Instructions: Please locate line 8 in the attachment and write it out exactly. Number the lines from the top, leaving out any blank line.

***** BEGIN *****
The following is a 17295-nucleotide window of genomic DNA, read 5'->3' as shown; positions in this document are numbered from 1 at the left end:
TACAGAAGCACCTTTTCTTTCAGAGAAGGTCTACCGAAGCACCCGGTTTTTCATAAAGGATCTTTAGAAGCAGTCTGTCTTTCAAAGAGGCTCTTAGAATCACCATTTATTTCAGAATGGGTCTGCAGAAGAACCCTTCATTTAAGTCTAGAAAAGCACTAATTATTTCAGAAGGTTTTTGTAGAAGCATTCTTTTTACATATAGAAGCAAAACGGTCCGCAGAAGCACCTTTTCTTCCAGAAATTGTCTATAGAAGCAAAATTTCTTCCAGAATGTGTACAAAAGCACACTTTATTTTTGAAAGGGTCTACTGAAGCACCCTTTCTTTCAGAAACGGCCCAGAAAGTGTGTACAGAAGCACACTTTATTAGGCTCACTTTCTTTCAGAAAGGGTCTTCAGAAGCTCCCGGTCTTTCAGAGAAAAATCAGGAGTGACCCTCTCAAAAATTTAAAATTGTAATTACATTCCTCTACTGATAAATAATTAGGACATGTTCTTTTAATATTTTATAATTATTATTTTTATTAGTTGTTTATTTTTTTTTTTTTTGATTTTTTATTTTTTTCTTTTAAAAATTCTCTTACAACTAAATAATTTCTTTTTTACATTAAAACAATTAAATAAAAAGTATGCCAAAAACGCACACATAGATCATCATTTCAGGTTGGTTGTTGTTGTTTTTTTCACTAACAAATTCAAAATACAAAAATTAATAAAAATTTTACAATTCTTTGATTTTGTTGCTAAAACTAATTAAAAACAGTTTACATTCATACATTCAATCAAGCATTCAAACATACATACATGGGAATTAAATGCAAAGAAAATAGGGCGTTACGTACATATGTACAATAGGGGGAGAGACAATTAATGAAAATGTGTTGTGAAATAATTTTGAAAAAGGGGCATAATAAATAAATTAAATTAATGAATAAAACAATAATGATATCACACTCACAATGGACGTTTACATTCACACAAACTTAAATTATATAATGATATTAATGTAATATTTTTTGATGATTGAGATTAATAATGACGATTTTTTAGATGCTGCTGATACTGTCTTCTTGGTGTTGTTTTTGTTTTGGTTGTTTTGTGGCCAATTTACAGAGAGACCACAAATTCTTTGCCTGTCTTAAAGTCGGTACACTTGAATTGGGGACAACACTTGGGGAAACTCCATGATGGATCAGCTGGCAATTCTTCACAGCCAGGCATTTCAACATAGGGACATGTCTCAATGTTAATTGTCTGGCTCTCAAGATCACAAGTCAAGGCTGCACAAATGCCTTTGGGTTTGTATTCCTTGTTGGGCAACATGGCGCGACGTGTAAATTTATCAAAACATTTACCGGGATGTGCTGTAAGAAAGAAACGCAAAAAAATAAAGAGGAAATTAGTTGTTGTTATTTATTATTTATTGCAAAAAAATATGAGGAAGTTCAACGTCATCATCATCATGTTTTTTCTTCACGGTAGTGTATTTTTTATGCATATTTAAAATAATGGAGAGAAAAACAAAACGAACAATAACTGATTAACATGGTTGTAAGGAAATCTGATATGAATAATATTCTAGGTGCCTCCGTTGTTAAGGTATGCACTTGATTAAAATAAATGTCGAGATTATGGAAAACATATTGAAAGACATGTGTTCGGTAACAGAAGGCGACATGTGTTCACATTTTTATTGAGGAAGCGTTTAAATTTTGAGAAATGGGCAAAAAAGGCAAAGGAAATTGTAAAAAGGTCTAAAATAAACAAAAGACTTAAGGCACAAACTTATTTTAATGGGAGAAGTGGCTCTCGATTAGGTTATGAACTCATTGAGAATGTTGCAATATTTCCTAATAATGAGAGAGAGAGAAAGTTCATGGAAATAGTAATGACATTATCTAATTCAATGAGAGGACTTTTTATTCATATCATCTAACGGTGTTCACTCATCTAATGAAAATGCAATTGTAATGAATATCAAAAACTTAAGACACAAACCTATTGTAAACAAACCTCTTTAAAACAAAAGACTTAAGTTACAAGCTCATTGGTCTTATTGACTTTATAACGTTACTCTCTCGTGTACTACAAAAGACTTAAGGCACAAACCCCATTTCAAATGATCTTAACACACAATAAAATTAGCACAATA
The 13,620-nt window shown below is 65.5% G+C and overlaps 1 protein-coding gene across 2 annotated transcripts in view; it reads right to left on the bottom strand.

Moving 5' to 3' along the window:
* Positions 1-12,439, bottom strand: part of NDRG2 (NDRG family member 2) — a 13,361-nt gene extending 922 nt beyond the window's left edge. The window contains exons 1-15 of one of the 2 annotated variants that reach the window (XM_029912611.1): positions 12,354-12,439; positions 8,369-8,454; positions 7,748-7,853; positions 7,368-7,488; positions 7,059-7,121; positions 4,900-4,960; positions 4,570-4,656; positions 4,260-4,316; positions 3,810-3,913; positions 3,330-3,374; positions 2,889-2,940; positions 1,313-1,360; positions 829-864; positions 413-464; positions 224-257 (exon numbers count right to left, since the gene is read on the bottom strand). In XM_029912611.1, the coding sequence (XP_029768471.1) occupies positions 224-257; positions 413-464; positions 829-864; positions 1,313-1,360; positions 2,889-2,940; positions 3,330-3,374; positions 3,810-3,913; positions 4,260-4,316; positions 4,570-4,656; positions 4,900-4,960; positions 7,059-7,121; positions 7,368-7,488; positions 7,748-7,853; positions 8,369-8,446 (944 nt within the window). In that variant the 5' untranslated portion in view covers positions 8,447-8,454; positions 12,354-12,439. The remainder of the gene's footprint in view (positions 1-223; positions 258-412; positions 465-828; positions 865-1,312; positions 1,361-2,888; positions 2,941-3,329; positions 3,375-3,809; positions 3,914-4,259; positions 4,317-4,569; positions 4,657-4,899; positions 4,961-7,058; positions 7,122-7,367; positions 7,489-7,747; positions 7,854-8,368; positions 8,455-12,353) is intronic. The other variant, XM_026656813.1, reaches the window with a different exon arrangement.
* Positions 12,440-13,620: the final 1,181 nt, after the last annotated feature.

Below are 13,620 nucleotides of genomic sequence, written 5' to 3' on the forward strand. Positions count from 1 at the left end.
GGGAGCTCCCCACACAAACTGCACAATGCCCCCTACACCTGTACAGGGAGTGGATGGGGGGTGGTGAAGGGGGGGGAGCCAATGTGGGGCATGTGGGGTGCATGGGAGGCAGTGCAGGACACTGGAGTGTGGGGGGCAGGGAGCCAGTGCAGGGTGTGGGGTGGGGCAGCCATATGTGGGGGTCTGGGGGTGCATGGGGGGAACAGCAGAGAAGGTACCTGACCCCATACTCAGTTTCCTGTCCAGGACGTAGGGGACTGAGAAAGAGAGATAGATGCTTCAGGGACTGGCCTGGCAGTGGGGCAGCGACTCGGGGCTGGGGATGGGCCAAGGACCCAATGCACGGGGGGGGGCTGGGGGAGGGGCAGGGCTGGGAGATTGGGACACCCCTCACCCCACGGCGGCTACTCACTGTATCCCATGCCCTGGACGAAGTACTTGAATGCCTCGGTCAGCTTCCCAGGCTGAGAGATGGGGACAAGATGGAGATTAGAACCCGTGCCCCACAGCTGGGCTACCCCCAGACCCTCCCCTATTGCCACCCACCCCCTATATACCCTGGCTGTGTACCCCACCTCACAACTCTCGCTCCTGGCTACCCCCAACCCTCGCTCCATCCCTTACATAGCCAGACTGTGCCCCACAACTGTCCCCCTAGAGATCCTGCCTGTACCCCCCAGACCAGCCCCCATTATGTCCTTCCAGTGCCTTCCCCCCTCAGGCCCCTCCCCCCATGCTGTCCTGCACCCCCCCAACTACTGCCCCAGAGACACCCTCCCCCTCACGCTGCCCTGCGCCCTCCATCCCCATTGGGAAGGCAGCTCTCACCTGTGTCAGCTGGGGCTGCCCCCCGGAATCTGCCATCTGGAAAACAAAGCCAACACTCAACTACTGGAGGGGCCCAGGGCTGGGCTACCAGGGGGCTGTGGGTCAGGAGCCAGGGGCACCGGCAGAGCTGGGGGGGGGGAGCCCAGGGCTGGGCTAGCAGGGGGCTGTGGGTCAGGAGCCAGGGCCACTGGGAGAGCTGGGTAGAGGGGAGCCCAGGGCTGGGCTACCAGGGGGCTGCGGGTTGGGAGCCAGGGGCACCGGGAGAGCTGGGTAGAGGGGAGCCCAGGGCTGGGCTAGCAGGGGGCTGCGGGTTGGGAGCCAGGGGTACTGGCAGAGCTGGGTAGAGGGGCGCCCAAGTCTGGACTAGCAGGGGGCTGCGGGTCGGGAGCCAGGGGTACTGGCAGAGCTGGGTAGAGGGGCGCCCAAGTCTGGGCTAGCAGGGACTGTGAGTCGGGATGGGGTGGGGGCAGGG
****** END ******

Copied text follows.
GGGAGCTCCCCACACAAACTGCACAATGCCCCCTACACCTGTACAGGGAGTGGATGGGGGGTGGTGAAGGGGGGGGAGCCAATGTGGGGCATGTGGGGTGCATGGGAGGCAGTGCAGGACACTGGAGTGTGGGGGGCAGGGAGCCAGTGCAGGGTGTGGGGTGGGGCAGCCATATGTGGGGGTCTGGGGGTGCATGGGGGGAACAGCAGAGAAGGTACCTGACCCCATACTCAGTTTCCTGTCCAGGACGTAGGGGACTGAGAAAGAGAGATAGATGCTTCAGGGACTGGCCTGGCAGTGGGGCAGCGACTCGGGGCTGGGGATGGGCCAAGGACCCAATGCACGGGGGGGGGCTGGGGGAGGGGCAGGGCTGGGAGATTGGGACACCCCTCACCCCACGGCGGCTACTCACTGTATCCCATGCCCTGGACGAAGTACTTGAATGCCTCGGTCAGCTTCCCAGGCTGAGAGATGGGGACAAGATGGAGATTAGAACCCGTGCCCCACAGCTGGGCTACCCCCAGACCCTCCCCTATTGCCACCCACCCCCTATATACCCTGGCTGTGTACCCCACCTCACAACTCTCGCTCCTGGCTACCCCCAACCCTCGCTCCATCCCTTACATAGCCAGACTGTGCCCCACAACTGTCCCCCTAGAGATCCTGCCTGTACCCCCCAGACCAGCCCCCATTATGTCCTTCCAGTGCCTTCCCCCCTCAGGCCCCTCCCCCCATGCTGTCCTGCACCCCCCCAACTACTGCCCCAGAGACACCCTCCCCCTCACGCTGCCCTGCGCCCTCCATCCCCATTGGGAAGGCAGCTCTCACCTGTGTCAGCTGGGGCTGCCCCCCGGAATCTGCCATCTGGAAAACAAAGCCAACACTCAACTACTGGAGGGGCCCAGGGCTGGGCTACCAGGGGGCTGTGGGTCAGGAGCCAGGGGCACCGGCAGAGCTGGGGGGGGGGAGCCCAGGGCTGGGCTAGCAGGGGGCTGTGGGTCAGGAGCCAGGGCCACTGGGAGAGCTGGGTAGAGGGGAGCCCAGGGCTGGGCTACCAGGGGGCTGCGGGTTGGGAGCCAGGGGCACCGGGAGAGCTGGGTAGAGGGGAGCCCAGGGCTGGGCTAGCAGGGGGCTGCGGGTTGGGAGCCAGGGGTACTGGCAGAGCTGGGTAGAGGGGCGCCCAAGTCTGGACTAGCAGGGGGCTGCGGGTCGGGAGCCAGGGGTACTGGCAGAGCTGGGTAGAGGGGCGCCCAAGTCTGGGCTAGCAGGGACTGTGAGTCGGGATGGGGTGGGGGCAGGG